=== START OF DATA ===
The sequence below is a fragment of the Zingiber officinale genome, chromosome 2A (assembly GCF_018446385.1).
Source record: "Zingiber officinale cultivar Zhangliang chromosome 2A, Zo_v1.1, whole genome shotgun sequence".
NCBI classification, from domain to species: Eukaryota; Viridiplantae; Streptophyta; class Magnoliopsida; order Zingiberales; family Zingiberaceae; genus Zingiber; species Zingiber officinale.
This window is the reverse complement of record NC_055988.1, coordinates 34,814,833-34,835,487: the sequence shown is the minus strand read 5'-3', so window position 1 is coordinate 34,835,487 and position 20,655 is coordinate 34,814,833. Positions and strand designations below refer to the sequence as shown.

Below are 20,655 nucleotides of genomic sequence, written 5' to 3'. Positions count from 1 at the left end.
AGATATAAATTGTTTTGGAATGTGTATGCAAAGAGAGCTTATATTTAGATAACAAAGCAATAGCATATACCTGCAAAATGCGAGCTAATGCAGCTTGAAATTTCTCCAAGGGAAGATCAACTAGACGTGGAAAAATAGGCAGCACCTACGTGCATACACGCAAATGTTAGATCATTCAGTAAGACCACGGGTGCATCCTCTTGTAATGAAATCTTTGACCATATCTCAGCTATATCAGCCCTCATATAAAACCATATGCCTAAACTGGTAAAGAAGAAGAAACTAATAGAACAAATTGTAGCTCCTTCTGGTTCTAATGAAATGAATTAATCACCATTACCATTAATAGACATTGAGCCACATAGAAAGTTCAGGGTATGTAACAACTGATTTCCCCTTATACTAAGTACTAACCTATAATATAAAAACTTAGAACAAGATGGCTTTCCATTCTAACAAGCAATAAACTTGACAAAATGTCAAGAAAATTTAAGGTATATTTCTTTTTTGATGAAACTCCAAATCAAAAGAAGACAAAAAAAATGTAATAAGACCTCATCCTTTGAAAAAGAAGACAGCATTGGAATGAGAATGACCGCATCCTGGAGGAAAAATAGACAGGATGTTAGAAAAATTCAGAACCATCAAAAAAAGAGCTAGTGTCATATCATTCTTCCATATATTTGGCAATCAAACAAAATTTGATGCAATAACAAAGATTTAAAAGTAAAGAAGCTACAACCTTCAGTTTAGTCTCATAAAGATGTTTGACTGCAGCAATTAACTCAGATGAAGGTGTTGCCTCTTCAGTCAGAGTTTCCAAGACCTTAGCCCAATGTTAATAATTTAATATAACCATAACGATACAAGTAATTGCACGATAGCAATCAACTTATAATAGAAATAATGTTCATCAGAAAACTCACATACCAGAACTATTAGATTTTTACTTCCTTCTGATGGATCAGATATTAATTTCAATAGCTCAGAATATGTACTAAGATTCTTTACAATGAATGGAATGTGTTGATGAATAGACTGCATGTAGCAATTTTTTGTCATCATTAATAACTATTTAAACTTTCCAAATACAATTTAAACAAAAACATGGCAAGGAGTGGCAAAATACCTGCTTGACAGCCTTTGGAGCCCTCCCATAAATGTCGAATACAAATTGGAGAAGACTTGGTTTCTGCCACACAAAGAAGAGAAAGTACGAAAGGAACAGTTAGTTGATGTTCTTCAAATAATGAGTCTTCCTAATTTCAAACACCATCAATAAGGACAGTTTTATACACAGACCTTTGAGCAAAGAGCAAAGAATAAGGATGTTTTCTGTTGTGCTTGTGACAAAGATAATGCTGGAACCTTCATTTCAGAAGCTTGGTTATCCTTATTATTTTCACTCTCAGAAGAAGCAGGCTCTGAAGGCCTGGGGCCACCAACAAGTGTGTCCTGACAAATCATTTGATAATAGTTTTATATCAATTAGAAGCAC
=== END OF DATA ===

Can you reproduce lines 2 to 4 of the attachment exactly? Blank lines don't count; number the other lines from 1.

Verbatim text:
Source record: "Zingiber officinale cultivar Zhangliang chromosome 2A, Zo_v1.1, whole genome shotgun sequence".
NCBI classification, from domain to species: Eukaryota; Viridiplantae; Streptophyta; class Magnoliopsida; order Zingiberales; family Zingiberaceae; genus Zingiber; species Zingiber officinale.
This window is the reverse complement of record NC_055988.1, coordinates 34,814,833-34,835,487: the sequence shown is the minus strand read 5'-3', so window position 1 is coordinate 34,835,487 and position 20,655 is coordinate 34,814,833. Positions and strand designations below refer to the sequence as shown.